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Het hart van het eiland

3.86  ·  Rating details ·  5,267 Ratings  ·  223 Reviews
Alles wat Molly Redwine liefheeft ontglipt haar. Totaal ontredderd vertrekt ze naar vrienden op het eiland Martha's Vineyard om weer wat grip op het leven te krijgen. Het verblijf op dit prachtige eiland doet haar goed en ze besluit te blijven en haar intrek te nemen in een huisje aan een afgelegen meertje. Tijdens de lange, strenge winter, waarin de kleine gemeenschap vol ...more
412 pages
Published 1998 by Het Spectrum (first published 1997)
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Russell Sanders
Apr 29, 2014 rated it it was amazing  ·  review of another edition
Beware of preconceived notions. When I pulled the battered copy of Up Island from a box of discarded books a friend had asked me to disperse, I saw the author’s name. Anne Rivers Siddons? Isn’t she a romance writer? Or does she do quick-read shallow best sellers? But reading the jacket flap, I saw the novel was set in Atlanta (I love anything set in the South) and in Martha’s Vineyard (a place that is as exotic to me as Afghanistan.) So I pulled the book and placed it on my “to-read” shelf. Some ...more
Oct 16, 2009 rated it it was ok  ·  review of another edition
Shelves: fiction
I started out really liking this book, but in the end it was just kind of meh. I felt like it went on FOREVER. How long does it take to get to the inevitable conclusion, the one you knew it was going to get to from page 1? Sheesh.

Also, I thought the dream sequences with her dead mother were a really bizarre thing to focus on. And the romance that developed in the book was a real head scratcher (although I could see it coming from a mile away and kept thinking, "please don't get these people toge
Edith Le sann
Nov 17, 2012 rated it it was amazing  ·  review of another edition
I've never read A.R. Siddons' books before. In fact, I don't have much experience with this type of fiction at all.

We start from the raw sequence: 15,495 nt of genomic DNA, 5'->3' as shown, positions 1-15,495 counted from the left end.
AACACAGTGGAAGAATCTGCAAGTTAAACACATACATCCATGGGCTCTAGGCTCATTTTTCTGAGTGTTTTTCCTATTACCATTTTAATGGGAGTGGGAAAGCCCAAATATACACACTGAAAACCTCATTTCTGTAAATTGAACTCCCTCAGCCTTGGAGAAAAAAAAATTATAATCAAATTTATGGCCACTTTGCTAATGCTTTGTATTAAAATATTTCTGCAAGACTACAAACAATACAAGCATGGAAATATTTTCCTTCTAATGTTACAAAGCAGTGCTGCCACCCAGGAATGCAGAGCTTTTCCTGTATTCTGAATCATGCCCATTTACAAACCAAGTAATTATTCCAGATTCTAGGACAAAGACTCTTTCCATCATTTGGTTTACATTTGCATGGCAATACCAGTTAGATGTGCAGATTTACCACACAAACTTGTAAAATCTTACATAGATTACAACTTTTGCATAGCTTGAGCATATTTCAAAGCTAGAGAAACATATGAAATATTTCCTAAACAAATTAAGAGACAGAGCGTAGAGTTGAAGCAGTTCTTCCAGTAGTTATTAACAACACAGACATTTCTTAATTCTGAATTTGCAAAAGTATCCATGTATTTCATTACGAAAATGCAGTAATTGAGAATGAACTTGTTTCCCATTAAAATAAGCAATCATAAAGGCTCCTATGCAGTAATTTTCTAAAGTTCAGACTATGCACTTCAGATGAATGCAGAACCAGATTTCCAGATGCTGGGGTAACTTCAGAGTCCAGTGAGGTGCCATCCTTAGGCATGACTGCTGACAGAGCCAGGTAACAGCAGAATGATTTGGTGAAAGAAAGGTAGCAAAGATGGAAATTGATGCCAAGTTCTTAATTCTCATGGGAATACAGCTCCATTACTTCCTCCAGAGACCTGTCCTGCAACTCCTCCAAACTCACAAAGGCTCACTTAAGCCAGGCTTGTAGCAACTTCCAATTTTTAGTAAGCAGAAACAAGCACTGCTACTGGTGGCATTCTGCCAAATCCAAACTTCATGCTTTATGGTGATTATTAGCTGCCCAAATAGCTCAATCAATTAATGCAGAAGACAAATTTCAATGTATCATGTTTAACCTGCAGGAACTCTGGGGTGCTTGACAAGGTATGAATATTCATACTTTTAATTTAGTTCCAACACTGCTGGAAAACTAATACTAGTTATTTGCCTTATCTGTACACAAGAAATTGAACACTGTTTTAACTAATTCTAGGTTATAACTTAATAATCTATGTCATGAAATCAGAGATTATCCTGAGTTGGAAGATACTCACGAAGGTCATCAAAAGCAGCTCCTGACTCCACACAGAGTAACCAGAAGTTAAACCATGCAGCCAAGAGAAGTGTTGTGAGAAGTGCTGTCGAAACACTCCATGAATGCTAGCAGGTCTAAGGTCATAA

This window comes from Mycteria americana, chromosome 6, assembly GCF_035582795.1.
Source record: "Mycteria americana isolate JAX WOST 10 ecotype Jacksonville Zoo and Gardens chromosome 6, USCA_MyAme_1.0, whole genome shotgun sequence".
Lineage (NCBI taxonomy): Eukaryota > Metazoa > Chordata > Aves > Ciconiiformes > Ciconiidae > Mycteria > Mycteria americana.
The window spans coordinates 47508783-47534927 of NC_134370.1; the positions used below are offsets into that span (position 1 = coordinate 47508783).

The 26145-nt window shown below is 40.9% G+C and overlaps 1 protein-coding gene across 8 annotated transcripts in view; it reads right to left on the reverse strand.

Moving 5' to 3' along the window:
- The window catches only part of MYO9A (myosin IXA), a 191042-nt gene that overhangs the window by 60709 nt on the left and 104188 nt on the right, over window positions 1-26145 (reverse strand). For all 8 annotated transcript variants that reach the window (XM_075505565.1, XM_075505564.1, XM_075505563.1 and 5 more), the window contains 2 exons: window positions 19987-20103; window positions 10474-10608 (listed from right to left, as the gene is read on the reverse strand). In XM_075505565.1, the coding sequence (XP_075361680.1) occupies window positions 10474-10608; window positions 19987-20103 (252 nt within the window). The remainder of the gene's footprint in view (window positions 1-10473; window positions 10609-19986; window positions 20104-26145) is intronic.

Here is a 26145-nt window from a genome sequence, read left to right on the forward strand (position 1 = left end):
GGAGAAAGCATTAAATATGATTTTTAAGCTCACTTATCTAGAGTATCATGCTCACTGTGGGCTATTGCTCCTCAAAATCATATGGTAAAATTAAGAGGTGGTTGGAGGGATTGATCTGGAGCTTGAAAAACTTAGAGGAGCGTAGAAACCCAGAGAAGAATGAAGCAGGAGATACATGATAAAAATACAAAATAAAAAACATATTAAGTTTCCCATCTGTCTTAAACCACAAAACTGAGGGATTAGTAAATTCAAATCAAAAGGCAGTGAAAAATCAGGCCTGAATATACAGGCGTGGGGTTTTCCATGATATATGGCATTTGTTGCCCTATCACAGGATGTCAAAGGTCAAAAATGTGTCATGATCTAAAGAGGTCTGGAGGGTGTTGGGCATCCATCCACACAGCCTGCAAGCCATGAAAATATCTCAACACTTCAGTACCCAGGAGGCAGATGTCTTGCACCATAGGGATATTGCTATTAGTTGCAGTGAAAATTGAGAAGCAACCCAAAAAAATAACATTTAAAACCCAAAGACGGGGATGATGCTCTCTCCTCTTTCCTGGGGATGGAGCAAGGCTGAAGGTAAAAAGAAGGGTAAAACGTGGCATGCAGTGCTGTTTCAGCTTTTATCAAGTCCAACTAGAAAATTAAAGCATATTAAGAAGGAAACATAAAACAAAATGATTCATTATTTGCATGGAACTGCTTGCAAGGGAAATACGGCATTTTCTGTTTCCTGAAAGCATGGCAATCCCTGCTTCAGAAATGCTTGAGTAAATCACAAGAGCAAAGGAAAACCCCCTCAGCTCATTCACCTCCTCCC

I am SO GLAD I found this book. It is so beautiful. It's also sometimes very ugly, very human. It is complex and emotional.

The main character is an early middle-age housewife and socialite from upper-middle class Atlanta, Georgia, whose comfortable life goes into a tailspin after her husband leaves her for a younger woman. The only aspect of her that I could possibly relate to is t
Jul 09, 2012 rated it really liked it  ·  review of another edition
A well-written and moving tale about a woman whose husband leaves her for someone else. Then her mother dies.

The thing is, I don't think this book is so much about divorce as it is about identity. Not just the way people identify you, but, more importantly, the way you identify yourself and what roles you play with the people around you. When something happens and you lose some of these labels and roles, it can be quite a struggle to define yourself to yourself and learn to live with your change
Jul 21, 2015 rated it it was ok  ·  review of another edition
I found this to be a rather dark story. I struggled to keep reading, but in the end finished the book, and I'm glad I did.
Nov 03, 2007 rated it liked it  ·  review of another edition
Shelves: fiction-novels
This review has been hidden because it contains spoilers. To view it, click here.
Jun 07, 2014 rated it it was amazing  ·  review of another edition
I found this book in a charity shop and reckon I got the book deal of the year. It was one of 'two for £1.25' and I don't remember better value for money. I loved it and as a bonus it was in great condition!